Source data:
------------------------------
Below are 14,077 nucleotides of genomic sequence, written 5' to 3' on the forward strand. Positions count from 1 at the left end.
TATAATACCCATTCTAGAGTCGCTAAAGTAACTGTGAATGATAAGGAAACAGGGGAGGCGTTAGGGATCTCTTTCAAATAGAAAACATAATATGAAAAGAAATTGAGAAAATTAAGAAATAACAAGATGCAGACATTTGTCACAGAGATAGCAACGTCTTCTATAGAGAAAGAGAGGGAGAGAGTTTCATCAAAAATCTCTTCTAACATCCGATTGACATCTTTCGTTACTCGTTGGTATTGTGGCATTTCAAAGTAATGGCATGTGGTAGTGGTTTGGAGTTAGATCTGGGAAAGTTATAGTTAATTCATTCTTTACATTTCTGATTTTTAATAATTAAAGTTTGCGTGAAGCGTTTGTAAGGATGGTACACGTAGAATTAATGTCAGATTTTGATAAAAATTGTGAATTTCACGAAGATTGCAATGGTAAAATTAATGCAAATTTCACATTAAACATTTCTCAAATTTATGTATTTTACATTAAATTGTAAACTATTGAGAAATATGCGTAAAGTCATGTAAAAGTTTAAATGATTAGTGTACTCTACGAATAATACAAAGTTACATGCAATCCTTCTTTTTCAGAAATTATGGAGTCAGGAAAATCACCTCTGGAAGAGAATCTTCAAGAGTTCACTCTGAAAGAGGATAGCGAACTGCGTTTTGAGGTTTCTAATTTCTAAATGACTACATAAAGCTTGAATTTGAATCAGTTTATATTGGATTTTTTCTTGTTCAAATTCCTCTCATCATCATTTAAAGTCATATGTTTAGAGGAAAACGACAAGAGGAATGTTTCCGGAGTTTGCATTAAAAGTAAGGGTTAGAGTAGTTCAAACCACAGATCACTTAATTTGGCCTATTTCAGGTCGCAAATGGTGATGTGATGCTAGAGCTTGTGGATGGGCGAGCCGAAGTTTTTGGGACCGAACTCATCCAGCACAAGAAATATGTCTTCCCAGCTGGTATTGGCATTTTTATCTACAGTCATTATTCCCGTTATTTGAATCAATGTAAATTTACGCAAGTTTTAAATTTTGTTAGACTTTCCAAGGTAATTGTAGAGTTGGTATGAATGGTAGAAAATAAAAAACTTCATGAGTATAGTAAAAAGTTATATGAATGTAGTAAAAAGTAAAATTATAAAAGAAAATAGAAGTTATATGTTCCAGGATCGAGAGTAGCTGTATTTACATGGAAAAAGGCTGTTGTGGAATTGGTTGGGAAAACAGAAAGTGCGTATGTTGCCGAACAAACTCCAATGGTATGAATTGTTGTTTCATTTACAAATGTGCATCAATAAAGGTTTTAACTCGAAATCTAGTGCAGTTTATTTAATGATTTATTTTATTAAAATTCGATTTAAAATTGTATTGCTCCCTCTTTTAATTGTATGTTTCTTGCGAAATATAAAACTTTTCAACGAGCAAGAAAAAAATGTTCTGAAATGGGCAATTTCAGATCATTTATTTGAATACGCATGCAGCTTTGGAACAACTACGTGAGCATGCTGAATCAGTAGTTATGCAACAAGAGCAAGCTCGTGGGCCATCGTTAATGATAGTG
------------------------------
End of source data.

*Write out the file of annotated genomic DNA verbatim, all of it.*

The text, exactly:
Below are 14,077 nucleotides of genomic sequence, written 5' to 3' on the forward strand. Positions count from 1 at the left end.
TATAATACCCATTCTAGAGTCGCTAAAGTAACTGTGAATGATAAGGAAACAGGGGAGGCGTTAGGGATCTCTTTCAAATAGAAAACATAATATGAAAAGAAATTGAGAAAATTAAGAAATAACAAGATGCAGACATTTGTCACAGAGATAGCAACGTCTTCTATAGAGAAAGAGAGGGAGAGAGTTTCATCAAAAATCTCTTCTAACATCCGATTGACATCTTTCGTTACTCGTTGGTATTGTGGCATTTCAAAGTAATGGCATGTGGTAGTGGTTTGGAGTTAGATCTGGGAAAGTTATAGTTAATTCATTCTTTACATTTCTGATTTTTAATAATTAAAGTTTGCGTGAAGCGTTTGTAAGGATGGTACACGTAGAATTAATGTCAGATTTTGATAAAAATTGTGAATTTCACGAAGATTGCAATGGTAAAATTAATGCAAATTTCACATTAAACATTTCTCAAATTTATGTATTTTACATTAAATTGTAAACTATTGAGAAATATGCGTAAAGTCATGTAAAAGTTTAAATGATTAGTGTACTCTACGAATAATACAAAGTTACATGCAATCCTTCTTTTTCAGAAATTATGGAGTCAGGAAAATCACCTCTGGAAGAGAATCTTCAAGAGTTCACTCTGAAAGAGGATAGCGAACTGCGTTTTGAGGTTTCTAATTTCTAAATGACTACATAAAGCTTGAATTTGAATCAGTTTATATTGGATTTTTTCTTGTTCAAATTCCTCTCATCATCATTTAAAGTCATATGTTTAGAGGAAAACGACAAGAGGAATGTTTCCGGAGTTTGCATTAAAAGTAAGGGTTAGAGTAGTTCAAACCACAGATCACTTAATTTGGCCTATTTCAGGTCGCAAATGGTGATGTGATGCTAGAGCTTGTGGATGGGCGAGCCGAAGTTTTTGGGACCGAACTCATCCAGCACAAGAAATATGTCTTCCCAGCTGGTATTGGCATTTTTATCTACAGTCATTATTCCCGTTATTTGAATCAATGTAAATTTACGCAAGTTTTAAATTTTGTTAGACTTTCCAAGGTAATTGTAGAGTTGGTATGAATGGTAGAAAATAAAAAACTTCATGAGTATAGTAAAAAGTTATATGAATGTAGTAAAAAGTAAAATTATAAAAGAAAATAGAAGTTATATGTTCCAGGATCGAGAGTAGCTGTATTTACATGGAAAAAGGCTGTTGTGGAATTGGTTGGGAAAACAGAAAGTGCGTATGTTGCCGAACAAACTCCAATGGTATGAATTGTTGTTTCATTTACAAATGTGCATCAATAAAGGTTTTAACTCGAAATCTAGTGCAGTTTATTTAATGATTTATTTTATTAAAATTCGATTTAAAATTGTATTGCTCCCTCTTTTAATTGTATGTTTCTTGCGAAATATAAAACTTTTCAACGAGCAAGAAAAAAATGTTCTGAAATGGGCAATTTCAGATCATTTATTTGAATACGCATGCAGCTTTGGAACAACTACGTGAGCATGCTGAATCAGTAGTTATGCAACAAGAGCAAGCTCGTGGGCCATCGTTAATGATAGTG